New ‘ionic wind’ can dry foods while preserving nutrients

This no-heat technique halves drying time and really cuts the energy required

a photo of slices of oranges drying

Researchers have improved a way to dry vegetables or fruit (like orange slices here) without heat. The energy-efficient process relies on a slow, electrically driven “breeze.”


Once a piece of fruit or a vegetable is picked, it starts to go bad. One common way to slow or stop that spoilage is to remove water from the food. That process — dehydration — typically involves heat. But heat can destroy a food’s nutrients. Now, researchers have come up with a more energy-efficient way to dehydrate food without heat. It could help keep dried fruits and veggies more wholesome and more flavorful, they say.

Foods are full of delicate chemicals. These include vitamins, which the human body can’t produce on its own. Others are antioxidants. They interfere with reactions inside cells that can cause disease. Still other chemicals lend flavor. All of these can be damaged or destroyed by heat, says Kamran Iranshahi. He’s a mechanical engineer at the Swiss Federal Laboratories for Materials Science and Technology. It is based in St. Gallen.

A common way to dry sliced fruits and veggies is to blow hot air across them. But there’s another way to get air moving, notes Iranshahi. And it doesn’t need a fan or heat. It only takes metal wires and a good bit of voltage.

Called “ionic wind,” this technique had never seemed ready for prime time. For starters, it used a lot of energy. It also took too long to dry things. So the St. Gallen team began tweaking the process. And this delivered a lot of benefits. For instance, it halved the time ionic winds need to dry produce.

How it works

Ionic wind is generated by electricity. When you apply a high enough voltage to a bare, positively-charged wire, it will create an electrical field. That field will strip electrons from nearby air molecules. Usually, between 10,000 and 30,000 volts will suffice, says Iranshahi.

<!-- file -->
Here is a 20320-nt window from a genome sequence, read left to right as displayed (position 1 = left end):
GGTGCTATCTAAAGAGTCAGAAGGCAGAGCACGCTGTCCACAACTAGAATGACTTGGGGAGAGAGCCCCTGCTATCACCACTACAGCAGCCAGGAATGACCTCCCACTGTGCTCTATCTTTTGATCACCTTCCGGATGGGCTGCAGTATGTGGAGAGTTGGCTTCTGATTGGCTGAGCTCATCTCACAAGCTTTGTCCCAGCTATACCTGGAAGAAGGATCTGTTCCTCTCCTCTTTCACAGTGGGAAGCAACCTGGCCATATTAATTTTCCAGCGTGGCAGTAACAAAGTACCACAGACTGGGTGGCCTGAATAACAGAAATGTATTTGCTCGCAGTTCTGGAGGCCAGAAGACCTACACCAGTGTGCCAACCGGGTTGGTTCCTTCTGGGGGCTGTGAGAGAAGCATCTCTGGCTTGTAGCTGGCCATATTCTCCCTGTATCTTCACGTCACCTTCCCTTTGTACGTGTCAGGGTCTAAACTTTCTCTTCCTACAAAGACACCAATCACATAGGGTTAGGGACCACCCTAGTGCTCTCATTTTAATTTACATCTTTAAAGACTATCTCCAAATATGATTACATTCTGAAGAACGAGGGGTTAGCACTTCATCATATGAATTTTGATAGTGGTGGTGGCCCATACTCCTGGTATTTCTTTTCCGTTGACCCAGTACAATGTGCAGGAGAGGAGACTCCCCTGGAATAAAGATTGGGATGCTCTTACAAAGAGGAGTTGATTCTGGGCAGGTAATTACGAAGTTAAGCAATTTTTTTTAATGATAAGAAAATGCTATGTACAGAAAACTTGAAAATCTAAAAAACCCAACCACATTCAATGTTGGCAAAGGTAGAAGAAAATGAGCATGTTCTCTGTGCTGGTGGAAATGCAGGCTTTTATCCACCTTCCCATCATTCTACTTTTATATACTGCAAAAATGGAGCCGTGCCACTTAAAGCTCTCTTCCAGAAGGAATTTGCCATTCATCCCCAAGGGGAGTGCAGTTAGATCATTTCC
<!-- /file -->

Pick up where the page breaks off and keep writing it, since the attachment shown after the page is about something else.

Because electrons have a negative charge, they will be attracted to the wire. Meanwhile, air molecules that lost electrons are now positively charged. That wire will now repel them at very high speed. As those charged particles — or ions — move, they’ll bump into uncharged air molecules and start dragging them in the same direction. This sets up the ionic wind.

In previous versions of the set-up, the fruit and veggies to be dried rested on a metal plate. Because airflow never reached the underside of the produce, those pieces dried rather slowly. Iranshahi’s group has now substituted a metal mesh for the plate. That seemingly small change appears to have made a big difference. Using it, the Swiss team has not only cut the drying time, but in the team’s latest tests it also has dropped the energy use by more than 85 percent!

The researchers describe their improvements in the October 1 Energy.

Previously, ionic wind drying has worked only on a small scale, says Iranshahi. It was way too costly to dry large volumes of food.

“It’s amazing,” says Vijaya Raghavan of the new findings. He’s a mechanical engineer at McGill University in Montreal, Canada.

“People considered the [hot air] drying process as good enough for many, many years,” Raghavan notes. “But now, more and more people are worried about the health . . . of their foods,” he notes. The Swiss team’s impressive innovations, he says, may now make it easier to scale up the ionic wind process to deliver healthy and flavorful dried foods.

The previous version of ionic wind, which rested produce on a metal plate, was about 95 percent more energy efficient than drying that food with air moved by a fan. The newer mesh design should be even more energy efficient, Iranshahi says. So far, few studies have assessed the nutrient content of produce dried with ionic winds. However, Iranshahi notes, the new technique should destroy fewer nutrients than heat-based methods.

This is one in a series presenting news on technology and innovation, made possible with generous support from the Lemelson Foundation.

About Sid Perkins

Sid Perkins is an award-winning science writer who lives in Crossville, Tenn., with his wife, two dogs and three cats. He enjoys cooking and woodworking, and he really, really wants to get better at golf.

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